Mary Ann Seitz
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Mary Ann Seitz Mary Ann Seitz beloved Mother, grandmother, great grandmother, aunt and friend to many passed away on February 18, 2021 with her son Darryl by her side. She was predeceased by her parents John and Annie (nee Goski) Paslawski; infant sister Marie; sister Rose Ryez; brothers: Peter, Harry, Joe, John, Paul and Raymond. Mary Ann is survived by her children: Brad (Chris) Seitz, Outlook, SK and family, Bergen Seitz, Sophie Seitz; Darryl (Sandra) Seitz, Weyburn, SK and family: Shawna (Murray) Lavender, Matt Seitz and his children, Evan and Alice; Shannon Seitz and her children, Braxton, James and Logan; Gayle (Garth) Gibbs and family Kevin (Lianna) and their family Ava, Ryan and Brett; her brothers, Fred (Evelyn) Paslawski, Osage, SK and Frank (Verna) Paslawski, High River, AB; as well as numerous nieces and nephews. Mary Ann was born on a farm near Osage Saskatchewan on March 23, 1930. Mary Ann had a deep interest in nature, and as a child her fascination with the water in dugouts and sloughs, magic oasis teeming with life, always surrounded by faithful willows and water birds. She believed that was where the fairies danced, and secretly, so did she. On the flat prairie space, no one could see them playing together there. She would lay on her bed and watch the lambs play all evening long. Their innocent play on a quiet evening after the sun went down, seeing the lambs with their stick leaps, jumping side to side. Her side would be sore from laughing as she buried her face in her pillow so she would not wake her mom and dad sleeping downstairs. She found the sound of the choirs of crickets that sang for miles around to be very soothing and comforting. She enjoyed the summer holidays when the Sisters from Montmartre came to teach Catechism along with preparation for First Communion and Confirmation. Growing up on the farm with her brothers could be very challenging to say the least. Mary Ann had a doll, she loved playing with the doll, and talking with the stuffed little doll. But the doll went missing. She searched the trees, the barns, granaries looking for the doll. The boys would smirk amongst themselves when she would ask about where her doll was. It was years later when her brother Harry was listening to Mary Ann reading her book as he lay in his hospital bed he broke into a short laugh and said, "That doll, you played and played with that doll we wanted you to play with us, that's why we hid the doll". Mary Ann said she did not know that. She never realized that was why they hid her doll. She said she realized that they did not do this out of hatred, but out of love. Her mother felt that Mary Ann should have an education as she was small, skinny and a day dreamer. This would make it difficult for her to work on the farm. She attended a country school for the first eleven years of her educations. For her final year she boarded at the Loretto Convent in Sedley where she finished her education. She was always very grateful to her parents for paying the twenty dollars per month to give her that year of education as that was a sacrifice for her parents at that time. Mary Ann then spent time in Moose Jaw attending six weeks of training at Normal School. After the training she started her teaching carrier when she began teaching at St. Louis country school near Manor Saskatchewan. For thirteen years she taught in the Francis's area. Mary Ann has said it was difficult teaching at that time as there was no running water, no electricity, and only outdoor washrooms in the school yard. In 1967 Mary Ann was awarded a Saskatchewan Government bursary to commute to Regina University from Francis, to complete requirements for a degree. In May 1968 Mary Ann received her Bachelor of Education with Distinction from the University of Saskatchewan with a Major in English and Minor in Arts. Also during this year, the family moved to Weyburn and Mary Ann began teaching English at the Weyburn Comprehensive School. Mary Ann loved teaching, and often said she enjoyed watching her students grow intellectually as they turned into young adults. After twenty-eight years of teaching in the classroom, health reasons forced her into early retirement. She officially retired in March of 1985. It is apparent that Mary Ann left a lasting impression on the many students she taught over the years as we will share with you some of the messages of condolences that we received from students that she taught: She was an inspirational educator and just an all-round lovely lady. I remember her sincerity and encouragement, a gentle lady. I enjoyed the way she taught us to explore our imagination. A truly unique, talented, wonderful lady. From a former co-worker: Mary Ann and I taught together at Weyburn Comp. Our classrooms were across the hall from each other. We had many interesting chats after school each day. She was a brilliant observant woman. We would like to acknowledge one of her former students that kept in contact with her regularly by writing her letters and visiting Mary Ann when she came to town. Thank you to Cheryl Cook, that meant so much to her. In 1973 Mary Ann was awarded a writing scholarship to attend a two week-course in creative writing at the Saskatchewan Summer School of the Arts in Fort Sann, Saskatchewan. She bought a used typewriter and taught herself to type. It was during her studies there that the Shelterbelt theme was first conceived. The novel, Shelterbelt, is the autobiographical story of the only girl in a family of nine boys, the father of an immigrant from the Ukraine and the mother a Canadian-Polish, living on a farm in south-eastern Saskatchewan from the 30's to the 50's. Frances Polanski, or Frynca, matures from seven to nineteen, struggling to choose her own destiny yet to cherish her roots at the same time. Mary Ann has been the recipient of several awards for her book. From among thirty- seven entries she was awarded first prize in the Saskatchewan Novel Competition for her unpublished manuscript, Shelterbelt. She also received an award from the Saskatchewan Department of Culture and Youth's Novel Competition in 1976 for Shelterbelt. In 1979 her book was published by Prairie Books. The book sold out in six months ahead of the publisher's expectations. With publication of Shelterbelt came promotion. Television and radio interviews, meeting the public and autographing, invitations to speak at conventions and to do reading. The events took place all over the province and in different venues listed below are some of the events she attended. CBS's Insight; Weyburn Art Gallery; Several Weyburn Clubs; Ukrainian Woman's Association Regina, Library in Prince Albert, CKRM Lorne Harrison Line; CFSL Weyburn, North Battleford. Television interviews: CKCK Regina, CBC Regina, CJGX Yorkton; CKBI Prince Albert; Jonnie Sandison Sow CKCK-TV. One of the highlights of her book promotion was the invitation from the Parkland Regional Library under the sponsor of the Canada Council to attend the National Ukrainian Folk Festival at Dauphin, Manitoba. She gave two readings and also met with the public informally at a booth in the Memorial Centre throughout the Festival. Mary Ann also participated in many other creative writing classes, and workshops. In 1950 Mary Ann was awarded an art scholarship for Art S1 (this was the first level university class) and attended this class at Emma Lake. This began her enthusiasm into art and photography. She had a one-woman photography show where she enlarged a series of twenty-four photos of black and white abandoned farmyards in the Weyburn area. She knew then that in a relatively short time these familiar objects, along with the hip-roofed barns and elevators would disappear. Her paintings reflected her interest in nature and have been hung at shows in the Saskatchewan Legislature, SGIO, CKC, and has taken awards at the Annual Watrous Art Shows. One of her paintings is in the permanent collection of the Weyburn Arts Council. Mary Ann served on the Weyburn Arts Council and as a Communications Chairperson for the Saskatchewan Teachers' Federation Weyburn area. She was a member of the Saskatchewan's writers Guild, the Weyburn Painters Group, and acted on an advisory capacity for the Weyburn Writers' Group. Her writings have been published in the Teacher's Magazine, the Western Producer, Prairie Messenger and the Alberta Poetry Yearbook. One also appeared in a spring issue of Canadian Author & Bookman. One poem was included in an Alberta high school test and on cassette tape for visually impaired students. Mary Ann spent a few weeks at St. Peters Abbey in Munster, Saskatchewan to do some writing. It was during that time that her spiritual advisor opened her eyes and she fell in love with Jesus. She participated in a three-year Lay Ministries Program sponsored by the Archdiocese of Regina from which she graduated in 1991. She then became active in her church as a lay presider working with the bereaved and writing homilies for prayer vigils. She joined the Senior Choir and Prayers groups as well as two bible study classes. For a year she prepared the videotapes for the weekly time slot on cable T.V. Mary Ann found healing while attending daily Mass consistent daily prayer and listening to spiritual tapes. She also loved music particularity she loved the Psalms the best. When reflecting on our lives with Mary Ann we captured the following from her grandchildren: I remember her always getting us to be creative whether at painting, ceramics, writing stories or playing with toys. She was always there with us allowing us to explore the creative world. She also enjoyed taking us to Wednesday night mass. We would sit with her with toys cares going up and down the pews she would take us up to be blessed by the priest during communion which is always something I will remember. My favorite memories with gramma were spending a week or more at her apartment in the summers as a kid. We would often go to the library for programs they put on, rent moves, check out shops and for walks in the park. We would also write letters to each other and she would sign her name as grandmama with the extra ma for Mary Ann. I always remember grandma's arts and crafts, nature walks, baking and cooking. Very intelligent women always left her apartment after having a tea with a different point of view in my current life situations. Sandra: for myself, what I will remember most about Mary Ann was her ability to tell stories and her eagerness to look after her family. She always had a cup of tea, a meal or some snack that were shared or conversations and story from her past. Also, her ability to forgive. Forgiveness for herself and others. She did this with her faith in God by constantly praying, and with that she was at peace with the issues that troubled her. For the last several years Mary Ann resided at the Weyburn Special Care Home. She told me once that she had done all the cooking, cleaning, shopping that she wanted to do. She was content just laying in bed with the blankets up around her chin reading a book. She never lost the thirst for knowledge and knowledge was achieved by reading. She appreciated when family and friends came to visit as she still was eager to her about what was going on in everyone's lives. Mary Ann adored when her great grand children came to visit. She found it so interesting to hear about their activities and how they were learning in school as things had changed so much when she was teaching. This also gave her the ability to continue to reflect on her life events and tell stories about them. She very much enjoyed the valued the care she received by her care givers at the Weyburn Special Care Home. She had the opportunity to move to Tatagwa View but decided that because of the good care she was given at the Special Care Home should be stay there. Mary Ann recognized the hard work of the health care provider and often commented what a tuff job it would be. She was content there. In long term care she found that when family could not be there often on of the health care workers filled that role, it showed their commitment to not only looking after the resident's physical need but their psychological and spiritual needs also. I would like to share a message that we received from one of Mary Ann's health care workers: She stated that she enjoyed Mary Ann and enjoyed listening to her stories from being a little girl in the 30s praying for rain, her career teaching, and her strong faith in God and her family. She definitely taught me a few things. When she was on the south wing she would stay up late reading and wanted her pills later, it was such a treat to sit with her for a few minutes to hear a story. Last week I asked if she was ready for her next journey and she said she was, she was lonely. I held her hand and told her I loved her and would pray for her; she was so accepting of the life she had. She told me not to cry when she died, still last week she remembered my son's name. I thought that was really amazing. I will miss her dearly. She brought joy to my day. Special thank you to Kim for sharing your story. The courage, commitment, and compassion particularly during these times, shown by the Health Care Workers at the Weyburn Special Care home is admirable and we thank you for the care that Mary Ann was given. We would also like to extend this Thank You to all Health Care Workers in Saskatchewan for your courage during this COVID Pandemic. We would also like to thank a special friend of Mary Ann's -- Alice Kot for the time you spent together and for the friend you were to Mary Ann. We would like to thank the many people that have sent messages of condolences, and the beauty tribute of how Mary Ann touched your lives. She was a very special lady, and we will all miss her greatly. Prayers were held on Tuesday, February 23, 2021 at 8:00 p.m. from RD Family Funeral Chapel. Mass of Christian Burial was held Wednesday, February 24, 2021 at 11:00 a.m. from St. Vincent de Paul Roman Catholic Church with celebrant Fr. Francis Plaparampil. Pallbearers were: Darryl Seitz, Brad Seitz, Shannon Seitz, Fred Paslawski, Matt Seitz and Bergen Seitz. Interment followed at Hillcrest Cemetery, Weyburn, SK. For family and friends so wishing, charitable donations in memory of Mary Ann may be made to the St. Vincent de Paul Roman Catholic Church, 314 ~ 3rd Street NE, Weyburn, S4H 0W7 or St. Peter's Abbey, Box 10, Muenster, SK, S0K 2Y0. Arrangements were entrusted to RD Family Funeral Chapel & Crematorium, Weyburn, SK (848-0333 ~ 1-888-848-0333). Expressions of sympathy to the family may be sent to our website at "Honouring Life and Celebrating Memories."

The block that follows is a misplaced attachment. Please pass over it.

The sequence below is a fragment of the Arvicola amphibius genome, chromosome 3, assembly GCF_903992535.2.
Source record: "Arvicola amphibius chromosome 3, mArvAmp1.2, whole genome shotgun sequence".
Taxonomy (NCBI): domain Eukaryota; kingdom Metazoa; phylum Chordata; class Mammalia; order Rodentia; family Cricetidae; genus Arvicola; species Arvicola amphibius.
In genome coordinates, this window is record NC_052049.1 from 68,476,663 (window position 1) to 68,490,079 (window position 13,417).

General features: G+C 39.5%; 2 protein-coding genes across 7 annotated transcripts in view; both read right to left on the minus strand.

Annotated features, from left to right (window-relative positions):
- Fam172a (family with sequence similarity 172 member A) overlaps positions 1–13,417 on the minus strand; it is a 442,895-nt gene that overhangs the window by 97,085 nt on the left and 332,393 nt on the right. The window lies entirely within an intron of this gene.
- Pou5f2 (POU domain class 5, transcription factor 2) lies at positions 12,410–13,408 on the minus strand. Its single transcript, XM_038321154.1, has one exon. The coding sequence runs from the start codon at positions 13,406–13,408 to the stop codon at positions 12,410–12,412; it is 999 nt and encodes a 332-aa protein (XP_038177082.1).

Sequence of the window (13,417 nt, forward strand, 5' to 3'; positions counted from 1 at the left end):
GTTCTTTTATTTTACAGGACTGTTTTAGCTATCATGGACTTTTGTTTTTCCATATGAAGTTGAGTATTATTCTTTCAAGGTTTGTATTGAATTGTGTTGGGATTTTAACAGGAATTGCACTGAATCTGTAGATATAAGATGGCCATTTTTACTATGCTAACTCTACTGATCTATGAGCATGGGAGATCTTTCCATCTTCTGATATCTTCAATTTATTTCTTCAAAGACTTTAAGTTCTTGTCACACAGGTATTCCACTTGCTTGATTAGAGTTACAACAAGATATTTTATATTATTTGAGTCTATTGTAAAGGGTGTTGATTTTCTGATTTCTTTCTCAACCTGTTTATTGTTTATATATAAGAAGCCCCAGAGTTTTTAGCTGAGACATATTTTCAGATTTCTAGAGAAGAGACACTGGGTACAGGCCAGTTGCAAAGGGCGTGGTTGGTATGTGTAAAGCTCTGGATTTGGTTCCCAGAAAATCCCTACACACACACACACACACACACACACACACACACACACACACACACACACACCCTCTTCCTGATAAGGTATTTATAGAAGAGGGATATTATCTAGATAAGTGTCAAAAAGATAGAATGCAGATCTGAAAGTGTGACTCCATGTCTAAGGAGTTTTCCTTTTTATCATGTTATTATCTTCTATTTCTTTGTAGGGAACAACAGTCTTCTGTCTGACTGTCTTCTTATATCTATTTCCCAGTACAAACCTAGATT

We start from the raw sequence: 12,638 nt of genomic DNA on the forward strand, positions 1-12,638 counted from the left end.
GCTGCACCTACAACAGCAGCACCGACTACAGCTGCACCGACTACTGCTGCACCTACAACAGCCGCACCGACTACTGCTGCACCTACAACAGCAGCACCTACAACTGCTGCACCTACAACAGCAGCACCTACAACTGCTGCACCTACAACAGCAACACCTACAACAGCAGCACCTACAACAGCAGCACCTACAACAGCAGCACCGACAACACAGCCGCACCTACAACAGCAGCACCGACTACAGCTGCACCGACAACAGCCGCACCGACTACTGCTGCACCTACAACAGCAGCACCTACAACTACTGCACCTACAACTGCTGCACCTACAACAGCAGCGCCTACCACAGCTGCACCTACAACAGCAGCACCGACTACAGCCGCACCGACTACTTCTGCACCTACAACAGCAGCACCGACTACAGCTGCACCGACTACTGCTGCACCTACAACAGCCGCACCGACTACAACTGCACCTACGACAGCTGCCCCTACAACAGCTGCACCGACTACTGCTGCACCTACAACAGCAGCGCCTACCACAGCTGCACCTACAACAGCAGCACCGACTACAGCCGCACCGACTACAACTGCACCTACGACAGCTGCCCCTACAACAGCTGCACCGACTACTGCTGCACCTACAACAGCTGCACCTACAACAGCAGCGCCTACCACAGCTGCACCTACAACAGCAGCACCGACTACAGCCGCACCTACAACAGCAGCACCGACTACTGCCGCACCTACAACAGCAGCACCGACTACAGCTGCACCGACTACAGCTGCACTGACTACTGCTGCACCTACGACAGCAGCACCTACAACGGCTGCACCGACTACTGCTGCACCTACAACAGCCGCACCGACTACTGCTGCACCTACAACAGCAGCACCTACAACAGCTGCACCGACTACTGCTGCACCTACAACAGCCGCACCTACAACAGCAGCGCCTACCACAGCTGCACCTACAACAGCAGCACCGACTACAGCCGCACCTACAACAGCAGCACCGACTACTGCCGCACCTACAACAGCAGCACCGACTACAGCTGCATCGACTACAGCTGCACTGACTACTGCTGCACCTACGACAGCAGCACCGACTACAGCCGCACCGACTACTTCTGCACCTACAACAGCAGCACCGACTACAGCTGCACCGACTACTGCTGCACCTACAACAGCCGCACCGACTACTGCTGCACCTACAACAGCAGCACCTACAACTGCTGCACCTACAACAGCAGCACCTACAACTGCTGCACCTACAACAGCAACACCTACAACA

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Published in Weyburn Review from Mar. 3 to Apr. 2, 2021.